Text Browser Navigation Bar: Main Site Navigation and Search | Current Page Navigation | Current Page Content
Authored by Dr. Hal Brands.
In late 2007, the U.S. and Mexican governments unveiled the Merida Initiative. A 3-year, $1.4 billion counternarcotics assistance program, the Merida Initiative is designed to combat the drug-fueled violence that has ravaged Mexico of late. The initiative aims to strengthen the Mexican police and military, permitting them to take the offensive in the fight against Mexico’s powerful cartels. As currently designed, however, the Merida Initiative is unlikely to have a meaningful, long-term impact in restraining the drug trade and drug-related violence. Focussing largely on security, enforcement, and interdiction issues, it pays comparatively little attention to the deeper structural problems that fuel these destructive phenomena. These problems, ranging from official corruption to U.S. domestic drug consumption, have so far frustrated Mexican attempts to rein in the cartels, and will likely hinder the effectiveness of the Merida Initiative as well. To make U.S. counternarcotics policy fully effective, it will be imperative to forge a more holistic, better-integrated approach to the “war on drugs.”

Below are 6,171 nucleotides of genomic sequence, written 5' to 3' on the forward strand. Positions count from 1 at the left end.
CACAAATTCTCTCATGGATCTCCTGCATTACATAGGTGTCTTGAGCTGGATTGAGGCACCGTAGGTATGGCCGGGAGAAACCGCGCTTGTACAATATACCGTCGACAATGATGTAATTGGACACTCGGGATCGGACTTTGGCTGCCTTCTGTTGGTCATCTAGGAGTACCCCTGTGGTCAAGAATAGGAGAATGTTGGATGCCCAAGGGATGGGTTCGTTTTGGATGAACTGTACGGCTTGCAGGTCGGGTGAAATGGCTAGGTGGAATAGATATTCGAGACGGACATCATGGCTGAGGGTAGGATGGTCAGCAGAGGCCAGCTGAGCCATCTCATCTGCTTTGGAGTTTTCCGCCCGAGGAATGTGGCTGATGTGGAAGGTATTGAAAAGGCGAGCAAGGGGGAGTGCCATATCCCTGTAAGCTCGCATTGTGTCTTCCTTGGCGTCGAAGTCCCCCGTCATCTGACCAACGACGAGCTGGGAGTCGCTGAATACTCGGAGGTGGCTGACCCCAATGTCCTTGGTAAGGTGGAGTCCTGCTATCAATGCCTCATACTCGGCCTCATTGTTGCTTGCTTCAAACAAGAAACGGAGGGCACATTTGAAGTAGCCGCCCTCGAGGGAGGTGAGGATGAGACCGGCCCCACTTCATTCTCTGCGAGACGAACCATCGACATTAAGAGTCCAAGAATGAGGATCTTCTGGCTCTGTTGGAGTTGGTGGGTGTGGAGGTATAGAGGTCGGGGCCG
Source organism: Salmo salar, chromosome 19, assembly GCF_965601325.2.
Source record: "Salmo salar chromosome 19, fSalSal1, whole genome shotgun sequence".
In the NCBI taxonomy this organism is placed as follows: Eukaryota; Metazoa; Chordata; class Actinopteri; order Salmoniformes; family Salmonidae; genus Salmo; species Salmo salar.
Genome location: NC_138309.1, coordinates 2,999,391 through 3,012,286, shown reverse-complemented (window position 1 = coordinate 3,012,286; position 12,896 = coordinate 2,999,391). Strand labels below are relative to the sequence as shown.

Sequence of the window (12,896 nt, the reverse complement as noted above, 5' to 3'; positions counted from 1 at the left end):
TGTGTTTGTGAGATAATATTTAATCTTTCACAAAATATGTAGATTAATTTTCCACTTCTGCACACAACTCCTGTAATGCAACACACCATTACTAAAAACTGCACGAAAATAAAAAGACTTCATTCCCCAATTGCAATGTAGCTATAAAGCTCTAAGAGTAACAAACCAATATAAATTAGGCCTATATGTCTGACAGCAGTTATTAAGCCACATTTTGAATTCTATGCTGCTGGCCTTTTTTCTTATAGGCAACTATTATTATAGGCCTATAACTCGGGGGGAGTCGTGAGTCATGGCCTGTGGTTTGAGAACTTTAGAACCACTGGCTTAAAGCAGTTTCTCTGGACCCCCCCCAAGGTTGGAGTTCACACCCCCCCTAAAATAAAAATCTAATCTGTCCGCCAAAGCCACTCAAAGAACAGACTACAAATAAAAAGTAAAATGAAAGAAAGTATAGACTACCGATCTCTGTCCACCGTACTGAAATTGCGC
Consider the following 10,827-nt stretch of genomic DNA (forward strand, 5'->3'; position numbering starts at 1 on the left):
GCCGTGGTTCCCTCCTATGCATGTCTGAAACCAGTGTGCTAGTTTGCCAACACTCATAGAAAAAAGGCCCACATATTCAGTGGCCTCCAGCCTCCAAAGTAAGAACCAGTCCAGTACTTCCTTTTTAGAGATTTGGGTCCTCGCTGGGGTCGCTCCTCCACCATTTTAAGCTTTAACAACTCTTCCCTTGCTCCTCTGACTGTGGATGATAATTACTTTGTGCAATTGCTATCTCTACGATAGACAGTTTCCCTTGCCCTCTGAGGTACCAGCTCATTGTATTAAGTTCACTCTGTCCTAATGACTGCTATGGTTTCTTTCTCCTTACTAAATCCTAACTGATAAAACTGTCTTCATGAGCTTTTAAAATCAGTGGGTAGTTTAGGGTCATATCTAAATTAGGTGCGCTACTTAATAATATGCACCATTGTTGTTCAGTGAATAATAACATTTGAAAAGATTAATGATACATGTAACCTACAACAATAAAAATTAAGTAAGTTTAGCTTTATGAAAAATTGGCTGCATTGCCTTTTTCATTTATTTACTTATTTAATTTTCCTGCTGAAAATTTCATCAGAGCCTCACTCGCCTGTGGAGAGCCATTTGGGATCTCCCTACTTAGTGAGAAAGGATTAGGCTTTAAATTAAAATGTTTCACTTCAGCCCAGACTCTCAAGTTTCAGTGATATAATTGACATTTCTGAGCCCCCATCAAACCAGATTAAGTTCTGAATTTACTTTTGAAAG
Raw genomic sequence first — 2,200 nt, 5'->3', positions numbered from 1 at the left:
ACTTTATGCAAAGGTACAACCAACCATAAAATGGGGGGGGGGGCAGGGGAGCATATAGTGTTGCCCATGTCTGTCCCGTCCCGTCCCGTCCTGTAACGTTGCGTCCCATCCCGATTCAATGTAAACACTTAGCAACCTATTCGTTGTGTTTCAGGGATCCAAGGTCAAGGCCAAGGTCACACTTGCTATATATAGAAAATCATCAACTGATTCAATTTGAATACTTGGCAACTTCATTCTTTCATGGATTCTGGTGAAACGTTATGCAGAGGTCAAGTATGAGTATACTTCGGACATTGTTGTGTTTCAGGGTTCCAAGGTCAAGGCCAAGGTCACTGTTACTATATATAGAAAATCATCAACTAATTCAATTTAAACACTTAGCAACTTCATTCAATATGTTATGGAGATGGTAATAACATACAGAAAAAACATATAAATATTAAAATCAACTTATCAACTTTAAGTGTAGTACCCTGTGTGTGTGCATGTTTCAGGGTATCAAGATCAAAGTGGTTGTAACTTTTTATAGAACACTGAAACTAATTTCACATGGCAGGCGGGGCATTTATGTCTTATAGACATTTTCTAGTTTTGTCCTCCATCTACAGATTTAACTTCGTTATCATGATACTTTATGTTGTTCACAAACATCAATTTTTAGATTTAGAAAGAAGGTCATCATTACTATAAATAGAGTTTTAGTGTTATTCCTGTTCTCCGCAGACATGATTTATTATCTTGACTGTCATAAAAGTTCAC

The Promise and Pitfalls of Grand Strategy
Dilemmas of Brazilian Grand Strategy
Crime, Violence, and the Crisis in Guatemala: A Case Study in the Erosion of the State
Dealing with Political Ferment in Latin America: The Populist Revival, the Emergence of the Center, and Implications for U.S. Policy